10. Why don’t I react to all dairy products?

    During the processing of milk, proteins are either transformed or present in lower quantities, e.g., as in butter. This is why it is quite possible that you do not react to all dairy products.

  11. What alternative products are there to replace cow’s milk?

    There are many:
    - Goat’s milk and cheese
    - Ewe’s milk and cheese
    - Oat milk (avoid if intolerant to gluten)
    - Pine nut milk
    - Almond milk
    - Soya milk
    - Cocoanut milk
    - Rice milk

  12. Why am I intolerant to milk, but not (or not more) intolerant to yogurt or certain cheeses?

    You have an intolerance to the proteins in cow’s milk. Yogurts and cheeses are by-products, created by acidification or fermentation. These processes alter the nature of milk protein and can neutralize the antigenic effect of the milk protein, or may have the opposite effect and amplify them. Also, antigenic structures from the micro-organisms used during fermentation can form together.

  13. Is there a risk of calcium deficiency if I completely eliminate dairy products?

    No! All the alternatives to milk are enriched with calcium. By rotating them, and regularly including legumes in your meals, calcium deficiency is not likely. Broccoli also has a high calcium content. In cases of extra need, it is advisable to take calcium pills with meals. On this subject, see Chapter 2 of the patient booklet, where you will also find a list of foods that are rich in calcium.

  14. How can I know if there is any milk protein in mass-produced food products?

    Milk protein can be hidden behind the following names:

    - lactoglobulin, casein
    - lactalbumin, milk protein
    - whole, powdered, creamed, concentrated milk, etc.
    - butter, babutter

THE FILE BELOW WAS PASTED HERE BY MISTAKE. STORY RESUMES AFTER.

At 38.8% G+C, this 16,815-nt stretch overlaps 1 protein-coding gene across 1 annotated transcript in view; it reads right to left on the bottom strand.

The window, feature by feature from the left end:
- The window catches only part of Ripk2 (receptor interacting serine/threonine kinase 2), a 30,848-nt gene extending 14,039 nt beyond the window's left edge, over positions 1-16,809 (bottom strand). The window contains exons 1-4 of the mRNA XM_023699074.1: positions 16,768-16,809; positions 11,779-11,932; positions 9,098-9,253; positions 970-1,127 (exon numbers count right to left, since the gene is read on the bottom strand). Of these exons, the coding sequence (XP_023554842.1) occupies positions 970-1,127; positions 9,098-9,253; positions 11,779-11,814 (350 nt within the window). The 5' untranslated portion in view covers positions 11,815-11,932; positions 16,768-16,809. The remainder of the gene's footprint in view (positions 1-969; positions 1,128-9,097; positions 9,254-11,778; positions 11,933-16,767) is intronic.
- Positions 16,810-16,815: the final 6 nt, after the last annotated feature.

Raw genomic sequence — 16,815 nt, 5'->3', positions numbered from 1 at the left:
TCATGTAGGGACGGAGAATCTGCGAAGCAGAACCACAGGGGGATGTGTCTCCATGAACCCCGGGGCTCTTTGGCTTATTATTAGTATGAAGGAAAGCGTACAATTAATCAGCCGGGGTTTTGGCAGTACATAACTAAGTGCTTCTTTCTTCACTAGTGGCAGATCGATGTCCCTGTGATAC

- yogurt, cream
    - thick cream, sour cream
    - lactoserum

  15. How do I know if there is any egg protein in mass-produced food products?

    The egg protein can be hidden behind the following names:

    - egg yolk, egg white
    - ovalbumin, livestin
    - albumin, lysozyme E1105
    - globulin, ovomucoid
    - lecithin E322

  16. Where can I find alternative products to eggs?

    In health food stores.

  17. If I have an intolerance to yeast, can I consume alcoholic drinks?

    Every alcoholic beverage is derived from a fermentation process based on yeast, which is present naturally in the case of wine and added in the brewing of beer.
    Since the yeast is subjected to enzyme breakdown during the fermentation, there remain some soluble yeast proteins in the final product, even after filtration. However, the concentrations vary, in the following descending order:
    - beer
    - champagne
    - white wine
    - red wine
    - distilled spirits

    Avoid alcoholic drinks at the start of your new diet and only start consuming then again in small quantities and if they have low yeast protein content (e.g., wine), and only when you see a marked improvement in your general condition.

  18. What alternative products are there for yeast?

    Either chemical yeast, or preferably baking fermenting agents or leaven.

  19. Where can I buy these alternative products?

    In health food stores and certain bakeries.

  20. What are the foods to avoid absolutely if I have gluten intolerance?

    Cereals: wheat, barley, rye, oat, kamut, spelt. Also, any foods made from these: bread, bread crumbs, flour, crackers, cookies, pastries, pies, pizza, pasta, malt, beer. See also Chapter 2 of the patient booklet.

  21. Is gluten intolerance identical to celiac disease?

    Not necessarily. Celiac disease takes about 13 years to develop, with antibodies appearing at different stages of the illness.
    To establish a diagnosis of “celiac disease” there must be present in the blood the antibody that works against the gliadine, transglutaminase and endomysium. Confirmation through intestinal biopsy is necessary to make the final diagnosis – and also to qualify for partial reimbursement of the cost of gluten-free foods from contributory sickness funds.
    At the beginning, the symptoms are non-specific, becoming worse over time. The anti-gluten IgG antibodies indicated by ImuPro 300 are generally the first antibodies to appear, thus allowing a very preliminary diagnosis. For an asymptomatic person, the presence of specific IgG antibodies probably indicates a higher risk of developing celiac disease. The treatment of this condition remains the same, independent of the stage of the affliction, i.e. total exclusion of gluten.

  22. Should I eat fish every five days only?

    If you want to, you can eat fish every day. However, you cannot eat the same species every day. That is, if you eat red mullet the first day, you should wait five days before consuming it again. In the meantime, you can eat other varieties of fish, each of which should then be avoided for the next four days. Together with different types of meat, you have many possible ways to organize a varied rotation plan.